There was considerable reaction to my suggestion that the clinical commissioning group (CCG) authorisation process should have some mechanism for considering options around shared services across local government and health. This is good because an open debate on such an important issue is essential if we are to understand how the NHS is going to manage the complex commissioning of services that span across both sectors.
If the NHS and local government begin to retract from each other they will simply store up greater problems further down the line which is where my concerns lie. By linking this to the authorisation process CCGs can be challenged as to whether they have considered this as an issue.
Playing devils advocate you could argue that if a CCG has not considered integrating back office functions how are they intending to share commissioning on services such as mental health, and childrens health?
At the very top of the NHS there is a definite commitment to explore innovative service delivery models and in Blackburn with Darwen we have shown that integration of back office functions such as communications and engagement, intelligence and HR can improve the way these services are delivered whilst at the same time realising cashable savings.
Playing devils advocate you could argue that if a CCG has not considered integrating back office functions how are they intending to share commissioning on services such as mental health, and childrens health? This isn’t about having a veto but instead ensuring CCGs fully understand the complexities of tackling these problems when the solutions lie not just in NHS services but within services provided by councils. Councils are in a minority amongst health professionals on the authorisation panels. We are there to put a challenge in if we think the NHS is too inward looking.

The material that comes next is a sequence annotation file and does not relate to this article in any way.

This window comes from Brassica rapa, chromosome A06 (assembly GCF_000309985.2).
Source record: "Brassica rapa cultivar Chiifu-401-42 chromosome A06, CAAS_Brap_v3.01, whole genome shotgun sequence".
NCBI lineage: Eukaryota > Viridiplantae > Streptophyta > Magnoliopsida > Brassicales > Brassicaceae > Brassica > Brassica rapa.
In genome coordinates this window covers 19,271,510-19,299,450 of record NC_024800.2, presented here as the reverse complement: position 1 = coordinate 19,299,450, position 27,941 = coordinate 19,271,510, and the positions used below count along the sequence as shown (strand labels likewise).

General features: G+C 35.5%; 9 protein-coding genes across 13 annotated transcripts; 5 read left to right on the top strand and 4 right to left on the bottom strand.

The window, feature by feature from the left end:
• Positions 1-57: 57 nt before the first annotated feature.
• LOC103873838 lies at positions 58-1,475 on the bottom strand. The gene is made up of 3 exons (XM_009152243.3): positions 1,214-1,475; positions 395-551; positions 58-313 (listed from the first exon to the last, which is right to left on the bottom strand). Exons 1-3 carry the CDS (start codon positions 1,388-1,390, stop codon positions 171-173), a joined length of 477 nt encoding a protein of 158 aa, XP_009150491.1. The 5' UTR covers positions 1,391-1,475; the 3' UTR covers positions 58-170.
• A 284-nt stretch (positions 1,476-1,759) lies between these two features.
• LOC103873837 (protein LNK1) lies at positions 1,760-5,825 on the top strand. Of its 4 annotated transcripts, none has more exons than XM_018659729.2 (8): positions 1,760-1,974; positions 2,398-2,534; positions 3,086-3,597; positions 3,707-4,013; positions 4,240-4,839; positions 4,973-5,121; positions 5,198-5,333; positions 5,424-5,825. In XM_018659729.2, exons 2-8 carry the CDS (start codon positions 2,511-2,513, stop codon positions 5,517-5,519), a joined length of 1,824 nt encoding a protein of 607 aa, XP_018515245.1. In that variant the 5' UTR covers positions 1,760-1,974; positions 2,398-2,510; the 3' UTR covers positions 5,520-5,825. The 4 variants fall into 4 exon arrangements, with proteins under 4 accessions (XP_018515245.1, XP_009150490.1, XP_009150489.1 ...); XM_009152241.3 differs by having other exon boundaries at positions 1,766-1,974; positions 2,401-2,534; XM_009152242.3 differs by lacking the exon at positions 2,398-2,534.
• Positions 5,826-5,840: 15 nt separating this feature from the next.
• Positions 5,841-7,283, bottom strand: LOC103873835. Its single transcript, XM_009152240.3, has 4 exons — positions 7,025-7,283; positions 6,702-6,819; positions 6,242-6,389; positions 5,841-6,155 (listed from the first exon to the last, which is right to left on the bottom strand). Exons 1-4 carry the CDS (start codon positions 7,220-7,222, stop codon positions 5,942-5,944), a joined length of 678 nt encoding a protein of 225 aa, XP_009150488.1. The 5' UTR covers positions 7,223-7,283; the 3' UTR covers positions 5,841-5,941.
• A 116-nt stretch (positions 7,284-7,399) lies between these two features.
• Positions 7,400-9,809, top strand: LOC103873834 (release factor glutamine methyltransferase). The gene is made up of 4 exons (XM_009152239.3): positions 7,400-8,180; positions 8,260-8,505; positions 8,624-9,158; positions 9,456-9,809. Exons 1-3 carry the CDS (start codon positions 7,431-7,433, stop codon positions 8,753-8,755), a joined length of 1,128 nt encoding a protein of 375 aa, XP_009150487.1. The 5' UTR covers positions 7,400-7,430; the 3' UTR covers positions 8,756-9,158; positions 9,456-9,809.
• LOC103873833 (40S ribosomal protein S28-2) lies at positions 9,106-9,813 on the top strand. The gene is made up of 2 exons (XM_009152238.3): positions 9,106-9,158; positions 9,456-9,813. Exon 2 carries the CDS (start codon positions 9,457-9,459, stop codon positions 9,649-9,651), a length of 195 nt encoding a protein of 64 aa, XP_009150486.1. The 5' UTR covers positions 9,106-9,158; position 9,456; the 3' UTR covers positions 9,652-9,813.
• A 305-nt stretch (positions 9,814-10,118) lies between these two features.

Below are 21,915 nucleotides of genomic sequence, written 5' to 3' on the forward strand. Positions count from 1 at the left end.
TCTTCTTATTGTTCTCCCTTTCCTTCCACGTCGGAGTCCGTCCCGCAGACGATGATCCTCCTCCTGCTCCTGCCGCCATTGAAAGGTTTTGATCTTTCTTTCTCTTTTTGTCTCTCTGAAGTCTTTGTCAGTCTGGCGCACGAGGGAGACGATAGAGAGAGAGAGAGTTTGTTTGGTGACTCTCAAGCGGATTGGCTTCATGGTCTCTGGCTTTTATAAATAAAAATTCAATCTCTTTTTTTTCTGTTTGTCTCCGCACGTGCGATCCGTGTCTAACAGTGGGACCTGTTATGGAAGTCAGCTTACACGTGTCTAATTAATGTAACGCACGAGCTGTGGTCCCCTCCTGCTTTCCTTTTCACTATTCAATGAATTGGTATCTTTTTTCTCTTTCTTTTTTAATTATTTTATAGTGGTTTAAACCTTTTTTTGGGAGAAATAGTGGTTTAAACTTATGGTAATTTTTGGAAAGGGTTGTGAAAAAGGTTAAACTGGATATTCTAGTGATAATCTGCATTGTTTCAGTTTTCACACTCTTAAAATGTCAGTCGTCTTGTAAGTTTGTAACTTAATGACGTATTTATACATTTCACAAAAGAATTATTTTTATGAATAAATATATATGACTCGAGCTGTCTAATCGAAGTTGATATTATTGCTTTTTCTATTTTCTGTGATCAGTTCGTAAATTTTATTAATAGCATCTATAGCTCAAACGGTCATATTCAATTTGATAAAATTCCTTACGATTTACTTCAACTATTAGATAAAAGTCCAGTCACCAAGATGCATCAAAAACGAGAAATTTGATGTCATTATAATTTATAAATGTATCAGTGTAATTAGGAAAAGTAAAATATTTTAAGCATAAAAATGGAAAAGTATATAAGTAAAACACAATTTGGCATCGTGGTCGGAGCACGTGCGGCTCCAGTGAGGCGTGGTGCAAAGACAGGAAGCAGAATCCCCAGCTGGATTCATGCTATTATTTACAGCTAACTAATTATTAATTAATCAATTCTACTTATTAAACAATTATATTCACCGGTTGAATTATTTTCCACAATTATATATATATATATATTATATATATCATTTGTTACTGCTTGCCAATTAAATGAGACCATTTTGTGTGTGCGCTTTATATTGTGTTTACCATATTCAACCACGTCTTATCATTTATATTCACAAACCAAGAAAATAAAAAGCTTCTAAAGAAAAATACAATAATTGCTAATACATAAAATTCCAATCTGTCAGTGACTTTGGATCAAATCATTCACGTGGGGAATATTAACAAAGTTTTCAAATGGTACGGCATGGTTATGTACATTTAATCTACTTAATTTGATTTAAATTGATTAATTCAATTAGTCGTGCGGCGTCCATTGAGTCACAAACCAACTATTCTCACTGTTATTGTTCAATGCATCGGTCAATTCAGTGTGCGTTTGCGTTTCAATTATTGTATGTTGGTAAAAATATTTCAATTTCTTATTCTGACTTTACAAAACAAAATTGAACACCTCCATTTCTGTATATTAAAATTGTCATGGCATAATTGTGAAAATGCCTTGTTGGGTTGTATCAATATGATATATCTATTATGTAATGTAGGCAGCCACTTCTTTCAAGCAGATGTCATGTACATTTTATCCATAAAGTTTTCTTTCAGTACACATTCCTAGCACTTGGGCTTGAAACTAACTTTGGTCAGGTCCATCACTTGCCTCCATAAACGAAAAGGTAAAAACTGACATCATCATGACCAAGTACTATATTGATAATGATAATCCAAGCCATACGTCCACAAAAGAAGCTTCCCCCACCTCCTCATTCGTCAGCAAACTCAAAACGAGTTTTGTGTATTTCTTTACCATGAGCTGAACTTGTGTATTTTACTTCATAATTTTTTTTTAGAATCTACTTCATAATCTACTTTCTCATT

Whether some people like it or not, the NHS and local government is now so closely intertwined that the days of operating in silos are gone. As public health moves into local government health professionals are already starting to challenge councils to put health improvement at the forefront of our agendas around housing, education, licensing and regeneration – and we are responding.
Most people will look towards their councils to guide them through services that are available at a local level particularly for some of our more vulnerable residents. It would therefore be a real shame if the NHS does not grasp the opportunity presented to it to integrate some of its service delivery with local government bringing the kind of transformational change many in the government talk about wanting to achieve.
Graham Burgess, chief executive, Blackburn with Darwen BC and NHS Blackburn with Darwen Care Trust Plus